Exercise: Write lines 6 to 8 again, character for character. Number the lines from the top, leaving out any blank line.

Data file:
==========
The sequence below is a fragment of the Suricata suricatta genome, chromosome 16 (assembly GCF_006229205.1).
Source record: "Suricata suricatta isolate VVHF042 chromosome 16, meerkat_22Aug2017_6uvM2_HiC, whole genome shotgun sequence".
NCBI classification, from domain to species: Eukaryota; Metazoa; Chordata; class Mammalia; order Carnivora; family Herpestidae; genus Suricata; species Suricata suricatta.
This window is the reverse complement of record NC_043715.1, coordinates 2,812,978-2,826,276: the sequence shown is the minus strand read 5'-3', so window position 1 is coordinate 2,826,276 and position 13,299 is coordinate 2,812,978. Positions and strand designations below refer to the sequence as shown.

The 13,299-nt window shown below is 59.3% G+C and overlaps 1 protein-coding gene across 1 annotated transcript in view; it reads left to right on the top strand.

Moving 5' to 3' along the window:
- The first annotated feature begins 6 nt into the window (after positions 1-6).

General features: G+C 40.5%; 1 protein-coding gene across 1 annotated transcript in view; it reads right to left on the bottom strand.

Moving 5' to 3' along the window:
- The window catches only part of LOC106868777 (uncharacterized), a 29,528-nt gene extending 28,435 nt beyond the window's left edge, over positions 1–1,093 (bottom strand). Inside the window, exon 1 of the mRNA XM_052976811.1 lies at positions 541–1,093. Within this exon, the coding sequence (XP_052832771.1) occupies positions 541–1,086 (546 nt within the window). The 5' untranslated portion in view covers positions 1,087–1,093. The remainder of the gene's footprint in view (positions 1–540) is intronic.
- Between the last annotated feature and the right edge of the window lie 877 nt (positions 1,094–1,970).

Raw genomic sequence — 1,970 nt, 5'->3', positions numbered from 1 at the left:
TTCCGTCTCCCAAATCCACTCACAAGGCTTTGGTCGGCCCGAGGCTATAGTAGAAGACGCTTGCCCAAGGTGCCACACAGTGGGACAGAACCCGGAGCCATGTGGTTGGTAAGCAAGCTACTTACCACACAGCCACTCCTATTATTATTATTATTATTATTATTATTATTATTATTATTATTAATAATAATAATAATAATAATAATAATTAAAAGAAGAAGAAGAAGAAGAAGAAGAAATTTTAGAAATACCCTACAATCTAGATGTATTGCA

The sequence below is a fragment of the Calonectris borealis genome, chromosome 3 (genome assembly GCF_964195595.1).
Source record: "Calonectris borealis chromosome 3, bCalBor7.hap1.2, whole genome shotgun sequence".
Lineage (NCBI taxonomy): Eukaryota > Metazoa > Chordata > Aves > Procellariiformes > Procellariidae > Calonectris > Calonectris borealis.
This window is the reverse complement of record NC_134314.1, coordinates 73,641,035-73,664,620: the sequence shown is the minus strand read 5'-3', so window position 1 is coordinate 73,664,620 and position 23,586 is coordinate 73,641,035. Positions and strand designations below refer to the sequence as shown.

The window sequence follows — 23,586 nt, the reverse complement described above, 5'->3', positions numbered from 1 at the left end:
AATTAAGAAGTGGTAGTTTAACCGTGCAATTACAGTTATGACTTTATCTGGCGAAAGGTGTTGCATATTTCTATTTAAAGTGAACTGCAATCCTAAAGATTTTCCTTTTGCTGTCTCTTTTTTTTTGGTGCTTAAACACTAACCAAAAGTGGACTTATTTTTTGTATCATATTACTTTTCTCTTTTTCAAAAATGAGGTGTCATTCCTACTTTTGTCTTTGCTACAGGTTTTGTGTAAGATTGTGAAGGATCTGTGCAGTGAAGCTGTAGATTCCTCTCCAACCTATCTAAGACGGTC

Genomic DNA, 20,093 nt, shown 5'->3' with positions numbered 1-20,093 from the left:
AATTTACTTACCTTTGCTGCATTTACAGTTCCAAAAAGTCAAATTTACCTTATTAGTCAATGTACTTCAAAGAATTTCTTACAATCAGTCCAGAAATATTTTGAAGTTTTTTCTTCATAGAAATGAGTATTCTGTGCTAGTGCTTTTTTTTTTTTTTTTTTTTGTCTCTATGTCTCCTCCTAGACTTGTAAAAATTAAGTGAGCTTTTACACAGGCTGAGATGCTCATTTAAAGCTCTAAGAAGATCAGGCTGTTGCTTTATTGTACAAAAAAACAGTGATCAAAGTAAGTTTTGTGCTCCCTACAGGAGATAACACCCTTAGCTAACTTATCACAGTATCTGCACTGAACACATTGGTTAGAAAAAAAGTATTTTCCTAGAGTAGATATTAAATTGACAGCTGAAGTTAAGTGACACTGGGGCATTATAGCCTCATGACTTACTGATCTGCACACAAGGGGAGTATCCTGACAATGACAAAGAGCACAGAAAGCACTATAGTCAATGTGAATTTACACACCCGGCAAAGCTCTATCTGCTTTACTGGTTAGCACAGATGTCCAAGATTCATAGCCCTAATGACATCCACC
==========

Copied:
Moving 5' to 3' along the window:
- The first annotated feature begins 6 nt into the window (after positions 1-6).

General features: G+C 40.5%; 1 protein-coding gene across 1 annotated transcript in view; it reads right to left on the bottom strand.